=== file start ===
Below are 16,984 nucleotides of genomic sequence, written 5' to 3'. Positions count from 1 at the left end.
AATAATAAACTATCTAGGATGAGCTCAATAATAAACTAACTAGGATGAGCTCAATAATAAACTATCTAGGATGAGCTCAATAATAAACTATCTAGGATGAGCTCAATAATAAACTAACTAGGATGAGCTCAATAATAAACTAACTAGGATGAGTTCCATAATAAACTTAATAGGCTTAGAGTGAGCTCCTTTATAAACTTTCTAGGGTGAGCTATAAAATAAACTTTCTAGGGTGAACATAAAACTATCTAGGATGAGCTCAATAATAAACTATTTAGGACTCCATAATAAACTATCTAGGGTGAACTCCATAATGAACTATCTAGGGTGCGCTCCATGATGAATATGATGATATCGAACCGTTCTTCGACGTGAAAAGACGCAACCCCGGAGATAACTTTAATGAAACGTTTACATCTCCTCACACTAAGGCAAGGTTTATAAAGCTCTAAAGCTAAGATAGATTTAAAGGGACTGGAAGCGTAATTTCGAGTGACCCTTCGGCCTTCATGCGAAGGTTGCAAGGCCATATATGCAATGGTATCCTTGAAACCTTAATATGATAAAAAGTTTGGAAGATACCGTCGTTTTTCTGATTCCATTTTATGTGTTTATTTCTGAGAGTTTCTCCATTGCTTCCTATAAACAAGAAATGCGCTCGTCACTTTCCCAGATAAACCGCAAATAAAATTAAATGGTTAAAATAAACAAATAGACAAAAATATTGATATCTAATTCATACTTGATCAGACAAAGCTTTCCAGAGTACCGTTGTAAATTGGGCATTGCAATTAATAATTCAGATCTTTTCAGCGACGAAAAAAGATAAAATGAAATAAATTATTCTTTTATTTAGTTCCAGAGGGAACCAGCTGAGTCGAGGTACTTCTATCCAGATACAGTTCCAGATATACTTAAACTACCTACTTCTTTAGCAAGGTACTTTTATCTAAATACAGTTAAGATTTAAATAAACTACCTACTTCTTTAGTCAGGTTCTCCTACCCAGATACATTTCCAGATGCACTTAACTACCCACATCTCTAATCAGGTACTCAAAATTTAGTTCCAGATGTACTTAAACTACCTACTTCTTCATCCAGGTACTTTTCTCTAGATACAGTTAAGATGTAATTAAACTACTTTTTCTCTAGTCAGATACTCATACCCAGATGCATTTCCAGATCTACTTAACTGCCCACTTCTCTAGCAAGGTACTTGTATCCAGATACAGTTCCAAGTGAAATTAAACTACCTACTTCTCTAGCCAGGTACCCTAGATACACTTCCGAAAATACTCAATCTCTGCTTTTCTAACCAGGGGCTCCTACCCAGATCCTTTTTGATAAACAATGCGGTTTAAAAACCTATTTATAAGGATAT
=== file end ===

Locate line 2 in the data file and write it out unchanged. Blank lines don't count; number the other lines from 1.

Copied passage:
AATAATAAACTATCTAGGATGAGCTCAATAATAAACTAACTAGGATGAGCTCAATAATAAACTATCTAGGATGAGCTCAATAATAAACTATCTAGGATGAGCTCAATAATAAACTAACTAGGATGAGCTCAATAATAAACTAACTAGGATGAGTTCCATAATAAACTTAATAGGCTTAGAGTGAGCTCCTTTATAAACTTTCTAGGGTGAGCTATAAAATAAACTTTCTAGGGTGAACATAAAACTATCTAGGATGAGCTCAATAATAAACTATTTAGGACTCCATAATAAACTATCTAGGGTGAACTCCATAATGAACTATCTAGGGTGCGCTCCATGATGAATATGATGATATCGAACCGTTCTTCGACGTGAAAAGACGCAACCCCGGAGATAACTTTAATGAAACGTTTACATCTCCTCACACTAAGGCAAGGTTTATAAAGCTCTAAAGCTAAGATAGATTTAAAGGGACTGGAAGCGTAATTTCGAGTGACCCTTCGGCCTTCATGCGAAGGTTGCAAGGCCATATATGCAATGGTATCCTTGAAACCTTAATATGATAAAAAGTTTGGAAGATACCGTCGTTTTTCTGATTCCATTTTATGTGTTTATTTCTGAGAGTTTCTCCATTGCTTCCTATAAACAAGAAATGCGCTCGTCACTTTCCCAGATAAACCGCAAATAAAATTAAATGGTTAAAATAAACAAATAGACAAAAATATTGATATCTAATTCATACTTGATCAGACAAAGCTTTCCAGAGTACCGTTGTAAATTGGGCATTGCAATTAATAATTCAGATCTTTTCAGCGACGAAAAAAGATAAAATGAAATAAATTATTCTTTTATTTAGTTCCAGAGGGAACCAGCTGAGTCGAGGTACTTCTATCCAGATACAGTTCCAGATATACTTAAACTACCTACTTCTTTAGCAAGGTACTTTTATCTAAATACAGTTAAGATTTAAATAAACTACCTACTTCTTTAGTCAGGTTCTCCTACCCAGATACATTTCCAGATGCACTTAACTACCCACATCTCTAATCAGGTACTCAAAATTTAGTTCCAGATGTACTTAAACTACCTACTTCTTCATCCAGGTACTTTTCTCTAGATACAGTTAAGATGTAATTAAACTACTTTTTCTCTAGTCAGATACTCATACCCAGATGCATTTCCAGATCTACTTAACTGCCCACTTCTCTAGCAAGGTACTTGTATCCAGATACAGTTCCAAGTGAAATTAAACTACCTACTTCTCTAGCCAGGTACCCTAGATACACTTCCGAAAATACTCAATCTCTGCTTTTCTAACCAGGGGCTCCTACCCAGATCCTTTTTGATAAACAATGCGGTTTAAAAACCTATTTATAAGGATAT